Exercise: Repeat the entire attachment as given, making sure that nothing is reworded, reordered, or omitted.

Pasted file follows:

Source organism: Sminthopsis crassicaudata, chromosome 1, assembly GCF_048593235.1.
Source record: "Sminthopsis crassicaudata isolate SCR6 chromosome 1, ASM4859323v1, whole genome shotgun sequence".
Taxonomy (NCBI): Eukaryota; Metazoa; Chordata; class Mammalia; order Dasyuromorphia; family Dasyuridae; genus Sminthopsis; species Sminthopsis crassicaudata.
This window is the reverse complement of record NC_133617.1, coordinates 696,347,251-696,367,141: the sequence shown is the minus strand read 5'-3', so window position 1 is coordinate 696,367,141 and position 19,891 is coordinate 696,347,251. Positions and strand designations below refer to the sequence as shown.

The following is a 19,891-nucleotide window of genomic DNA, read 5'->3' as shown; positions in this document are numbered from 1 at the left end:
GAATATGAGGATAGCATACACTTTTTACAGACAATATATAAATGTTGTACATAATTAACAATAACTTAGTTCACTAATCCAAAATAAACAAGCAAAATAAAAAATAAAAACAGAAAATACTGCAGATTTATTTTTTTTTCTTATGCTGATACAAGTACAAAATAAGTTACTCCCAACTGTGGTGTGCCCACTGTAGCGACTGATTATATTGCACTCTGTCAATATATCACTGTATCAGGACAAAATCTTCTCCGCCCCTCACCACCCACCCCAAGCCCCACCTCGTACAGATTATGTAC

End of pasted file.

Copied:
Source organism: Sminthopsis crassicaudata, chromosome 1, assembly GCF_048593235.1.
Source record: "Sminthopsis crassicaudata isolate SCR6 chromosome 1, ASM4859323v1, whole genome shotgun sequence".
Taxonomy (NCBI): Eukaryota; Metazoa; Chordata; class Mammalia; order Dasyuromorphia; family Dasyuridae; genus Sminthopsis; species Sminthopsis crassicaudata.
This window is the reverse complement of record NC_133617.1, coordinates 696,347,251-696,367,141: the sequence shown is the minus strand read 5'-3', so window position 1 is coordinate 696,367,141 and position 19,891 is coordinate 696,347,251. Positions and strand designations below refer to the sequence as shown.

The following is a 19,891-nucleotide window of genomic DNA, read 5'->3' as shown; positions in this document are numbered from 1 at the left end:
GAATATGAGGATAGCATACACTTTTTACAGACAATATATAAATGTTGTACATAATTAACAATAACTTAGTTCACTAATCCAAAATAAACAAGCAAAATAAAAAATAAAAACAGAAAATACTGCAGATTTATTTTTTTTTCTTATGCTGATACAAGTACAAAATAAGTTACTCCCAACTGTGGTGTGCCCACTGTAGCGACTGATTATATTGCACTCTGTCAATATATCACTGTATCAGGACAAAATCTTCTCCGCCCCTCACCACCCACCCCAAGCCCCACCTCGTACAGATTATGTAC